The Myers Briggs Type Indicator (MBTI) is the most researched and validated personality testing instrument in the world. There are thousands of journal articles and research pieces which justify its findings. Many people think of this personality test merely as a fun thing to do at social gatherings. However, it’s actually quite effective in helping individuals better understand their personalities and why they behave the way they do. For the past few years, Trails has been utilizing the MBTI as a testing tool for students.
What is the Myers Briggs Test?
The Myers Briggs Test is an assessment tool based on the theories of Carl Jung. It was created by Katharine Briggs and Isabel Briggs Myers to simplify the way people understand the differences in personality. They developed a type indicator to help people better identify their natural preferences within their personality and how they show up in the world. Learn more about the different personality types on their website.
Unlike a lot of other psychological testing tools, the Myers Briggs test does not measure dysfunction. It’s a normative assessment; it doesn’t identify abnormalities or mental health issues like depression or anxiety. It identifies who you are as a person. The lack of awareness of who we are and how we function as individuals is a contributing factor for many of the challenges Trails students struggle with. It measures how we function as individuals, not our dysfunctions. Knowing who we are as individuals can lead to better functioning overall.
There are no “unhealthy” personality types. We are all one of the sixteen personality types identified by the Myers Briggs Type Indicator. All of those personality types have their strengths as well as their areas for potential growth.
Students at Trails tend to enjoy taking this assessment. Unlike some of the other testing tools we use, it doesn’t pathologize them or label them as anything. It can really empower students to better understand who they are as individuals and communicate that to others.
How is the Myers Briggs used at Trails?
For the past four years we’ve been using the Myers Briggs test as way to improve communication within families.
For example, one of the personality indicators within Myers Briggs is the identification of introverts vs. extroverts. If a student is introverted, they will likely have a tendency to process information within themselves before they put it out into the world. Extroverted children will most likely want to process everything out loud. If a student is introverted and their parents are extroverts, the parents are going to want to keep talking about information. Taking the time to talk about balancing the introvert/extrovert dichotomy within families can really help resolve conflicts and improve communication.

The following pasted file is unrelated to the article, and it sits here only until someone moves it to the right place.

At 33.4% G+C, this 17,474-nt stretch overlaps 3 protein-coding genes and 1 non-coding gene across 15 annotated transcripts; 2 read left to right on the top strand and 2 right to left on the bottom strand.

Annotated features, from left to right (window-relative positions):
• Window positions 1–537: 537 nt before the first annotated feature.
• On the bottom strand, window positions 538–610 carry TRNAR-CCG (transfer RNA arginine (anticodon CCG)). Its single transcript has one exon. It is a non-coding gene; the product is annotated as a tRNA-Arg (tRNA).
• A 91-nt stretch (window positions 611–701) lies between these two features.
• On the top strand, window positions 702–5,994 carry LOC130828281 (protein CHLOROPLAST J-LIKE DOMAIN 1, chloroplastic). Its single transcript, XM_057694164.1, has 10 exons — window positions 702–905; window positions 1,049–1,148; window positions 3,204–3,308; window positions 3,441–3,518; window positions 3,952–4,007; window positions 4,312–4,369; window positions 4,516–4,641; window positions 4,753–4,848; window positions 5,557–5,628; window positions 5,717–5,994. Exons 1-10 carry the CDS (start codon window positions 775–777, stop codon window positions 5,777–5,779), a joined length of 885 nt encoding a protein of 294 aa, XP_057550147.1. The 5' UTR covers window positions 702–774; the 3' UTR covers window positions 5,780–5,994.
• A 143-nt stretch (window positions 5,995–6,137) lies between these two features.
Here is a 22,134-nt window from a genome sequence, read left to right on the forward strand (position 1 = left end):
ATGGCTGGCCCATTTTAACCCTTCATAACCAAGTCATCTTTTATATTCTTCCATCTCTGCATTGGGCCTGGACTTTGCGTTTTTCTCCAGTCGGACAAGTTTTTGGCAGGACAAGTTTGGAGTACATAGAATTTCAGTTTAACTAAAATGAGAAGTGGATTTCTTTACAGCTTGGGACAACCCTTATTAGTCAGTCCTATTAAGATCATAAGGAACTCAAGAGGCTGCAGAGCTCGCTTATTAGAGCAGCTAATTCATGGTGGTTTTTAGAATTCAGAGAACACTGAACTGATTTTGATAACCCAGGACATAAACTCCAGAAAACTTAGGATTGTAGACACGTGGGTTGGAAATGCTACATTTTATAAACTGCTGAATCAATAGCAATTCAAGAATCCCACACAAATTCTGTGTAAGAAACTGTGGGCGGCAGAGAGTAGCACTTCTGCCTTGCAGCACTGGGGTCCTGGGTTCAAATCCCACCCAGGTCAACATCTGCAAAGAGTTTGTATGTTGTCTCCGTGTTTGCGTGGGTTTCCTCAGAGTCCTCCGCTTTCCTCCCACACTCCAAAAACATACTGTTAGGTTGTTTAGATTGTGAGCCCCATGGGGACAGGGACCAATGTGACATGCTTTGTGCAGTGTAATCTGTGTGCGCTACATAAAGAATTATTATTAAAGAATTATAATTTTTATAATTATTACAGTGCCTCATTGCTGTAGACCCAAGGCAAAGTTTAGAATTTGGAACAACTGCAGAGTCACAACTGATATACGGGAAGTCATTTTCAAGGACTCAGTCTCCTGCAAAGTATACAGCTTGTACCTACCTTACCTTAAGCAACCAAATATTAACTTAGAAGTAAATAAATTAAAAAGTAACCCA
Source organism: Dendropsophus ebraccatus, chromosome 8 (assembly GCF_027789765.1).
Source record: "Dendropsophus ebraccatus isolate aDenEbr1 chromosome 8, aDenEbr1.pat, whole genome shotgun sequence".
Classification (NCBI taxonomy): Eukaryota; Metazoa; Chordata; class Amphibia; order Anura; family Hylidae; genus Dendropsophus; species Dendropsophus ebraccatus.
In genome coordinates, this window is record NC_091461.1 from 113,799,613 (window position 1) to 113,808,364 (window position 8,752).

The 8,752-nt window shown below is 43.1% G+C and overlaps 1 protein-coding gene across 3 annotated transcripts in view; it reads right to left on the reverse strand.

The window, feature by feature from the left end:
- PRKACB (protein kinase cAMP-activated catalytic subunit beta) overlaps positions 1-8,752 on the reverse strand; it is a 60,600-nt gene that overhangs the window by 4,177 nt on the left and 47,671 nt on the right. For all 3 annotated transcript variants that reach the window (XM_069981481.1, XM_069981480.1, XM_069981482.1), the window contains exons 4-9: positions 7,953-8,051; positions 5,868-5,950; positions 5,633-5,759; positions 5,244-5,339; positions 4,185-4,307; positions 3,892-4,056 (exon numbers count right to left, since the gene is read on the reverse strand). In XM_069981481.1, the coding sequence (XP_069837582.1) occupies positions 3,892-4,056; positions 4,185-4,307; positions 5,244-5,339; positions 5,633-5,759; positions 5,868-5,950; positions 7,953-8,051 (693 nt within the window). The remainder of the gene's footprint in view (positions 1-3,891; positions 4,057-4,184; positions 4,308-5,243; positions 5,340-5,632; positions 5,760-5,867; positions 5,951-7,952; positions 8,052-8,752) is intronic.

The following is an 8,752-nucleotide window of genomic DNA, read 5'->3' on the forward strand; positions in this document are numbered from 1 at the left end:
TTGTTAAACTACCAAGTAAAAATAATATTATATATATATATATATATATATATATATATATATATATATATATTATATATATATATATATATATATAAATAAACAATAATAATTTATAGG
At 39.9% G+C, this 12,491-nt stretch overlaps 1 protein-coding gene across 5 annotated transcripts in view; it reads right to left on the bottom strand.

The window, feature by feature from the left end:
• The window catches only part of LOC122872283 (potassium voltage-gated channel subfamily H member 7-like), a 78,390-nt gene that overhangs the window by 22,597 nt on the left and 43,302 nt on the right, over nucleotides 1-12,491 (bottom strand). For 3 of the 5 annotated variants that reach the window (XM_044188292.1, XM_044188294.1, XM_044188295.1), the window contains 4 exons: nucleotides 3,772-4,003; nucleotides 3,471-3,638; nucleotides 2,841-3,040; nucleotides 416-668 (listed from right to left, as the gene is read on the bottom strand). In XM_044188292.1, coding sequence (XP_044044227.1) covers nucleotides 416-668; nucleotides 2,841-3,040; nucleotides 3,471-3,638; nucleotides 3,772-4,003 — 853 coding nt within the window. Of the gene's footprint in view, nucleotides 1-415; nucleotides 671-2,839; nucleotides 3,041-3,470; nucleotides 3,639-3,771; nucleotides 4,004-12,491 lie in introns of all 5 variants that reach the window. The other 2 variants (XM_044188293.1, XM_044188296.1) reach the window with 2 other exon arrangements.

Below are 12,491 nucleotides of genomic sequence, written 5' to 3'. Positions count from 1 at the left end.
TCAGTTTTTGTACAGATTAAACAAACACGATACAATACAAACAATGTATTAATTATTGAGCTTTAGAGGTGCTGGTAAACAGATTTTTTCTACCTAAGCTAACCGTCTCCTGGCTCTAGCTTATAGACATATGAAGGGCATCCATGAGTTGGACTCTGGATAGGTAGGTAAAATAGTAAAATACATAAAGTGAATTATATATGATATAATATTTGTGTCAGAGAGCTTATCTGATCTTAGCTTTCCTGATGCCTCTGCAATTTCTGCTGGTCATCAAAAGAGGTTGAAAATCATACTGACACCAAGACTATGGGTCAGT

The Myers Briggs does a good job at blurring battle lines and helping families realize they are all on the same front. It becomes about discovering each other as a family rather than forcing the other person to be someone that they are not. It can really be a game changer for family dynamics and it helps introduce a non-confrontational language.
For example, one family I worked with struggled with the Judging (J) vs. Perceiving personality type dichotomy. Individuals who are “J” tend to be very organized, meticulous and plan oriented. Perceivers tend to be a little more flexible and spontaneous. The student in this family was a J personality type, while his mom was a P. The student was able to express his frustration with his mother’s spontaneity. He was able to tell her, “Mom, I want you to be a little less P and a little more J right now.” This is the sort of language families can use to improve communication after taking the Myers Briggs.
I will be presenting information about the Myers Briggs at the upcoming Regional National Wilderness Therapy Symposium in Asheville. There will be a six hour workshop helping therapeutic professionals better understand how the Myers Briggs can be utilized within family systems and in a clinical setting.
Trails Carolina can help
Trails Carolina wilderness therapy helps teens ages 10-17 struggling with emotional and behavioral challenges such as anxiety and depression.
For more information about Trails, please visit http://trailscarolina.com/. You can reach us toll-free at 800-975-7303.